Definition - What does E-Stop Switch mean?
An E-stop switch, otherwise known as an emergency stop switch, is a form of fail-safe control. When utilized, an E-stop switch halts the operation of associated equipment and shuts off all potential hazards outside of the equipment’s main power enclosure.
E-stops are typically integrated into the circuitry of a machine or electrical system so that if they are used, the circuit becomes disconnected and cuts off electrical power to the machine. This makes it physically impossible for the machine to be used until the switch is reset and the system undergoes restart procedures.
Safeopedia explains E-Stop Switch
The purpose of an E-stop switch is to avert or reduce rising and existing hazards to persons, work, or machinery caused by the undesired activity of a machine or electrical system. The presence of a readily accessible E-stop switch on potentially hazardous or otherwise safety-sensitive machinery or controls is a legal requirement in all advanced jurisdictions. As such, E-stop switches must be designed to comply with legally recognized standards that lay out minimum usability and reliability criteria.
ISO 13850 is the most ubiquitously recognized standard describing the proper criteria and usage of an emergency-stop function. Under this standard, the use of an E-stop must be able to be initiated by a single human action during periods when a system’s normal stopping function is inadequate—either due to that normal stopping function being inaccessible, non-operational, or simply too slow for use in an emergency situation.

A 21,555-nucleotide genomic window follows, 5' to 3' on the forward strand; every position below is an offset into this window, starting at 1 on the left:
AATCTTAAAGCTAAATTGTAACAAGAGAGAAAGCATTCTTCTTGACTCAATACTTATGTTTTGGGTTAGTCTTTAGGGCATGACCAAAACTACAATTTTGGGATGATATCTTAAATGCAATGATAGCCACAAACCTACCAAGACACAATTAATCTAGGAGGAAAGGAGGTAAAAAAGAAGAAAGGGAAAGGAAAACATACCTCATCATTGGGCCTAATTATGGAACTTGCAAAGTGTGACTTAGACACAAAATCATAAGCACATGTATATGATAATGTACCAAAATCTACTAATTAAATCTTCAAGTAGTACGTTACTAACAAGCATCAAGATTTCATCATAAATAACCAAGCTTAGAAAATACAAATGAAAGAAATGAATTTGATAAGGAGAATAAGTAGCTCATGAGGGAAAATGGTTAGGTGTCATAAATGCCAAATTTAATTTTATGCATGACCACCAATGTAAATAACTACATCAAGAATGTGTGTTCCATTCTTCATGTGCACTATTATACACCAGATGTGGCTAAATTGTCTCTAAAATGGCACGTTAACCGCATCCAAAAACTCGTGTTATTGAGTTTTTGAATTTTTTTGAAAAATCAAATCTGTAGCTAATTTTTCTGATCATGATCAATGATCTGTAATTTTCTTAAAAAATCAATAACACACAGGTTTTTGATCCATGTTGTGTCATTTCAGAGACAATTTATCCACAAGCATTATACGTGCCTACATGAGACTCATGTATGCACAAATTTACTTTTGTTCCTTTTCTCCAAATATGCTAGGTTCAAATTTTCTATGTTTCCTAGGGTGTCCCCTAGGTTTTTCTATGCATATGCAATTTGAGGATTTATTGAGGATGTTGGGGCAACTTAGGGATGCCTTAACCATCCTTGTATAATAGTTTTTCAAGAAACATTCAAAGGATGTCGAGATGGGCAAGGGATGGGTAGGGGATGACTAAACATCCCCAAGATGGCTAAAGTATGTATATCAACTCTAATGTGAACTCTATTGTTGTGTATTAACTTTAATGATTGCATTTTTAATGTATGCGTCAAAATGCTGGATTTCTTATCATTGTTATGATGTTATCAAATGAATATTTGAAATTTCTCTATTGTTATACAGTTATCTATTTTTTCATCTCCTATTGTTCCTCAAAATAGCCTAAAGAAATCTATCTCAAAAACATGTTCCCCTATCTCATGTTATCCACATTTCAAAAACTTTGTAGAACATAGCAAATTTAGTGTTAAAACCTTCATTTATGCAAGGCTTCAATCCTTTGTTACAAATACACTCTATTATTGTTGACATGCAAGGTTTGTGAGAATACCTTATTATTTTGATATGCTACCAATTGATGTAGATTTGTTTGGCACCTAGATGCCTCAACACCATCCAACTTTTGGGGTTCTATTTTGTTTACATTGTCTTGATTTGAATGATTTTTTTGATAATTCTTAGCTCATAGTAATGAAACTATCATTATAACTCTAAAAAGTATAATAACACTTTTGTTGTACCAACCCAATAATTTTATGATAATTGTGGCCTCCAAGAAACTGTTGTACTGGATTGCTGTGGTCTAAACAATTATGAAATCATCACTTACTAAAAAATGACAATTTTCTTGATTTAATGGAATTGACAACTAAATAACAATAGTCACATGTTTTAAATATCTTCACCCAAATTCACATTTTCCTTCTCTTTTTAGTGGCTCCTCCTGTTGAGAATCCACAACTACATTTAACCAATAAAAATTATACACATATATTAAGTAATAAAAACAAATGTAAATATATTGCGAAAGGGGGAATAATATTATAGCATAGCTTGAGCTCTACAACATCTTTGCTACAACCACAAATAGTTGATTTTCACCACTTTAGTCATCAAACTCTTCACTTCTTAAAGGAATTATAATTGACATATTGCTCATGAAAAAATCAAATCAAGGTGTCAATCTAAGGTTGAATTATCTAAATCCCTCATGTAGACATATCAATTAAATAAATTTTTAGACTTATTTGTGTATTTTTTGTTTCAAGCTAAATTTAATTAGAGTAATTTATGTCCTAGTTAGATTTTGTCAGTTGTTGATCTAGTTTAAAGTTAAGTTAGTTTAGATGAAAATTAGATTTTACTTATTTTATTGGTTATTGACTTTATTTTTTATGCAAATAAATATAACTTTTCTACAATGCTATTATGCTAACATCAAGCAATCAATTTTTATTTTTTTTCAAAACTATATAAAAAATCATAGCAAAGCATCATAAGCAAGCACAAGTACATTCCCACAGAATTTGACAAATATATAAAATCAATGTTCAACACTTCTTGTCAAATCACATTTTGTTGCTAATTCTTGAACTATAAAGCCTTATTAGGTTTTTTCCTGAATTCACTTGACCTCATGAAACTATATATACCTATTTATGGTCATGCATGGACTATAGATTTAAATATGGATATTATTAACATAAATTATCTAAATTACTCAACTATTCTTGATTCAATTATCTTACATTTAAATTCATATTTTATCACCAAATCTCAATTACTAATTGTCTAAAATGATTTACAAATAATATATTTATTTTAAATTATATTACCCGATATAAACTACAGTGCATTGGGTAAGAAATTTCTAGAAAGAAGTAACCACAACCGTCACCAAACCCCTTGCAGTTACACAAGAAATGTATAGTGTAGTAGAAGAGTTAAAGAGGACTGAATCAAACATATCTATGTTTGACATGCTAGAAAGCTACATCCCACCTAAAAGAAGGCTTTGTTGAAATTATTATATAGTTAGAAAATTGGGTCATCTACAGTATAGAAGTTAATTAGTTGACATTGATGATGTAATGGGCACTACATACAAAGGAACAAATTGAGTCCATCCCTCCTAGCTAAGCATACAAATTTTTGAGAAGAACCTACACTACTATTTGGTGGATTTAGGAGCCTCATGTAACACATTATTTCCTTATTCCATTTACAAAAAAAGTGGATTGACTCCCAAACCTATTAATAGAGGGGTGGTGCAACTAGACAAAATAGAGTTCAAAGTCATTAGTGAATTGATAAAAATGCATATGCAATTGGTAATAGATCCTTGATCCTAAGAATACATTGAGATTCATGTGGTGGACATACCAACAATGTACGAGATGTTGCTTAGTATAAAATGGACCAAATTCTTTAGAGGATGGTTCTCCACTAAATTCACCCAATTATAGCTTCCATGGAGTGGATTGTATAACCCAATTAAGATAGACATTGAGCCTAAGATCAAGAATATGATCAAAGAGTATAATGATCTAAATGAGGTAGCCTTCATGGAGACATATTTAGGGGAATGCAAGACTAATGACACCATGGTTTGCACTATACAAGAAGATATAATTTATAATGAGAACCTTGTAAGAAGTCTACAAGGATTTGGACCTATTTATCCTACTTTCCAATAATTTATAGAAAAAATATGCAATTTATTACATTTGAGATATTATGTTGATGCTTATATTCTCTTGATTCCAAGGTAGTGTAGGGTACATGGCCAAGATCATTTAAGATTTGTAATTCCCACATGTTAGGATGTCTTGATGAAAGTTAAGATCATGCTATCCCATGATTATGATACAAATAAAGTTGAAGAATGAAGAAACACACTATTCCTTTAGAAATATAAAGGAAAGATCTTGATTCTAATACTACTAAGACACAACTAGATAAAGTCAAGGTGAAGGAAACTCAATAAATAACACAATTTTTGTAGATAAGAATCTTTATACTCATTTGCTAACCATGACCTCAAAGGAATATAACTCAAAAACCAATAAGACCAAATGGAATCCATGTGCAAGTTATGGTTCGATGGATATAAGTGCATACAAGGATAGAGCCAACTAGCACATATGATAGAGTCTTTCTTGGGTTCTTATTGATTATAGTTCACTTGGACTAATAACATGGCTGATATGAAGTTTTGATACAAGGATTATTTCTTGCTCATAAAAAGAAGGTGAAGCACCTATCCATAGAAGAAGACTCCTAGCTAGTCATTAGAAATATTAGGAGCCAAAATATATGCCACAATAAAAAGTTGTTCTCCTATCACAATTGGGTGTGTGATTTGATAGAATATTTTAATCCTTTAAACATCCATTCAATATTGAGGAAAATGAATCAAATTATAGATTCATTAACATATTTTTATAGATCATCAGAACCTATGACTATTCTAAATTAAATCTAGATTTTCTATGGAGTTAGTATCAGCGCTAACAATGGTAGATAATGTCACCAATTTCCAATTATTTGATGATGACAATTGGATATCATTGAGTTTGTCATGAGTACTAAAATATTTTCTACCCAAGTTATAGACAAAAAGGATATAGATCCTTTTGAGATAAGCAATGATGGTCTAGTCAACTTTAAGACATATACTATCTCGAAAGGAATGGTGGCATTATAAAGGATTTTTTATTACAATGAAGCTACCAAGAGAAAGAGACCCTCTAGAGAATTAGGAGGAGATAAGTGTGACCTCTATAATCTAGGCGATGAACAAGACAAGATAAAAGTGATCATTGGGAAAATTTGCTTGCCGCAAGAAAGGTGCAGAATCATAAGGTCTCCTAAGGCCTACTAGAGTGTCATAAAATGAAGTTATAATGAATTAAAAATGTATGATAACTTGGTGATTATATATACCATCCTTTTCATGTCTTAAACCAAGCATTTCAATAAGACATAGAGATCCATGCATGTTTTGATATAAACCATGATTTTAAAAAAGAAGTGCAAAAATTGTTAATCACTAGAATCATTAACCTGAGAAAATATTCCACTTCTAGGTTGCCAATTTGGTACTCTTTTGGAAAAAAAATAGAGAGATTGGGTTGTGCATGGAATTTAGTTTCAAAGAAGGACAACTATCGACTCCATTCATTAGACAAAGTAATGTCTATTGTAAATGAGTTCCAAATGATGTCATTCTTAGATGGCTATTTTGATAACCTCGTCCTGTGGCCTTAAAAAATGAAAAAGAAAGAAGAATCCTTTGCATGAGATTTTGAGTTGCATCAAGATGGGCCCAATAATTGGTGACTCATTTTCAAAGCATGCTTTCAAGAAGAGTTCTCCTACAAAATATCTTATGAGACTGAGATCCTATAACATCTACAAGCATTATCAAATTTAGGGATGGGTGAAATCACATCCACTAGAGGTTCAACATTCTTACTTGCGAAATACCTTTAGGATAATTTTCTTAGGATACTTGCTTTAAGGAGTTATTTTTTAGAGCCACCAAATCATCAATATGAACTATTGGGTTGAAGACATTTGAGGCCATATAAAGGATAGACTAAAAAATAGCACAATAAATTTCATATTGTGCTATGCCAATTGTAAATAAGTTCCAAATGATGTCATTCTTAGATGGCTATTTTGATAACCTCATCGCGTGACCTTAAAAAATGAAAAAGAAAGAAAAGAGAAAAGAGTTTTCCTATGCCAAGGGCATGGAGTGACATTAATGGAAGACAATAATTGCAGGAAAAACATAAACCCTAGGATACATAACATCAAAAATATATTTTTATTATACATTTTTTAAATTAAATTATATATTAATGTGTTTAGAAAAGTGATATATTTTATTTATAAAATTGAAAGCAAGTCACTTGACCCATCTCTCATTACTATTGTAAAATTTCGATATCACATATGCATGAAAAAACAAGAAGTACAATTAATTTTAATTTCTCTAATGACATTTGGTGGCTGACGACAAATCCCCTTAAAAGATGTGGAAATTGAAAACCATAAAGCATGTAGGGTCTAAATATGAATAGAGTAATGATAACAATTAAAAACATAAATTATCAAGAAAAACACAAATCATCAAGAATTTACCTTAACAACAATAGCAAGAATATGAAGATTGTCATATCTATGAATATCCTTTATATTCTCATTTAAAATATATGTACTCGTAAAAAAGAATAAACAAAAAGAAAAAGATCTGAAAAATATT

E-stop switches must function through manual control. The switch may be a traditional toggle-style switch or an alternative form of control device that is recognized by applicable standards. The most common form of E-stop is a push button, usually shaped as either a cone (Europe) or mushroom (North America). According to major consensus standards such as ISO 13850, IEC 60947-5, IEC 60204-1, and NFPA 79, all E-stop button switches must be colored red with a yellow background.
In addition to setting requirements for how an E-stop must function, consensus and government standards also set requirements for the type of systems that must be equipped with E-stops. For instance, CSA Z434-14 requires that all robot control systems provide emergency-stop functionality.
E-stops additionally have a preventative function. For instance, OSHA standard 1910.179, which concerns the use of overhead cranes, requires that emergency switches be open (activated) and locked into that position while the crane is being repaired. This prevents any of the crane’s systems from being accidentally activated during repair procedures.